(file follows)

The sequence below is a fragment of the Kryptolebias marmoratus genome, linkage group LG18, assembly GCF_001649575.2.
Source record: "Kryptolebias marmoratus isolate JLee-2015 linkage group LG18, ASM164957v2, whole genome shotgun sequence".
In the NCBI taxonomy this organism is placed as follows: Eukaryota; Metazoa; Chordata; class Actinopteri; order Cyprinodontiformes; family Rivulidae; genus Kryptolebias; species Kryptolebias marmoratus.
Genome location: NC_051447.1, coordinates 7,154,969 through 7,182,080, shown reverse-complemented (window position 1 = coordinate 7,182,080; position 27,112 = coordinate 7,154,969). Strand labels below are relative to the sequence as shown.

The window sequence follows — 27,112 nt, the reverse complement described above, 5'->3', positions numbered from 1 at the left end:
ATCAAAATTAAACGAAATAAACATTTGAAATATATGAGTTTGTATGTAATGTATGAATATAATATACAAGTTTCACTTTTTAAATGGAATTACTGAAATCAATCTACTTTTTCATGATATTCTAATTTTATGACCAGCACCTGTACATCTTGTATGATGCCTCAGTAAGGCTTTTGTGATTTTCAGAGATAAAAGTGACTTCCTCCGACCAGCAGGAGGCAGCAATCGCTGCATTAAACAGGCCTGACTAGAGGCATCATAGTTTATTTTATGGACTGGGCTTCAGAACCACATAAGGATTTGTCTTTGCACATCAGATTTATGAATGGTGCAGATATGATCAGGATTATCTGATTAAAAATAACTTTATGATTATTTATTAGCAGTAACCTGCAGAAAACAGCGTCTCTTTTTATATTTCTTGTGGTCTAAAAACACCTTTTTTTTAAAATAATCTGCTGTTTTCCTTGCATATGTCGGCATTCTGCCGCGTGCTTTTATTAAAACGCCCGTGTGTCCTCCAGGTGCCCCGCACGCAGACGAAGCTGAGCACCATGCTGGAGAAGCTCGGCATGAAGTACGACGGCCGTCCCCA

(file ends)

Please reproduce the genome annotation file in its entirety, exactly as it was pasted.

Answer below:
The sequence below is a fragment of the Kryptolebias marmoratus genome, linkage group LG18, assembly GCF_001649575.2.
Source record: "Kryptolebias marmoratus isolate JLee-2015 linkage group LG18, ASM164957v2, whole genome shotgun sequence".
In the NCBI taxonomy this organism is placed as follows: Eukaryota; Metazoa; Chordata; class Actinopteri; order Cyprinodontiformes; family Rivulidae; genus Kryptolebias; species Kryptolebias marmoratus.
Genome location: NC_051447.1, coordinates 7,154,969 through 7,182,080, shown reverse-complemented (window position 1 = coordinate 7,182,080; position 27,112 = coordinate 7,154,969). Strand labels below are relative to the sequence as shown.

The window sequence follows — 27,112 nt, the reverse complement described above, 5'->3', positions numbered from 1 at the left end:
ATCAAAATTAAACGAAATAAACATTTGAAATATATGAGTTTGTATGTAATGTATGAATATAATATACAAGTTTCACTTTTTAAATGGAATTACTGAAATCAATCTACTTTTTCATGATATTCTAATTTTATGACCAGCACCTGTACATCTTGTATGATGCCTCAGTAAGGCTTTTGTGATTTTCAGAGATAAAAGTGACTTCCTCCGACCAGCAGGAGGCAGCAATCGCTGCATTAAACAGGCCTGACTAGAGGCATCATAGTTTATTTTATGGACTGGGCTTCAGAACCACATAAGGATTTGTCTTTGCACATCAGATTTATGAATGGTGCAGATATGATCAGGATTATCTGATTAAAAATAACTTTATGATTATTTATTAGCAGTAACCTGCAGAAAACAGCGTCTCTTTTTATATTTCTTGTGGTCTAAAAACACCTTTTTTTTAAAATAATCTGCTGTTTTCCTTGCATATGTCGGCATTCTGCCGCGTGCTTTTATTAAAACGCCCGTGTGTCCTCCAGGTGCCCCGCACGCAGACGAAGCTGAGCACCATGCTGGAGAAGCTCGGCATGAAGTACGACGGCCGTCCCCA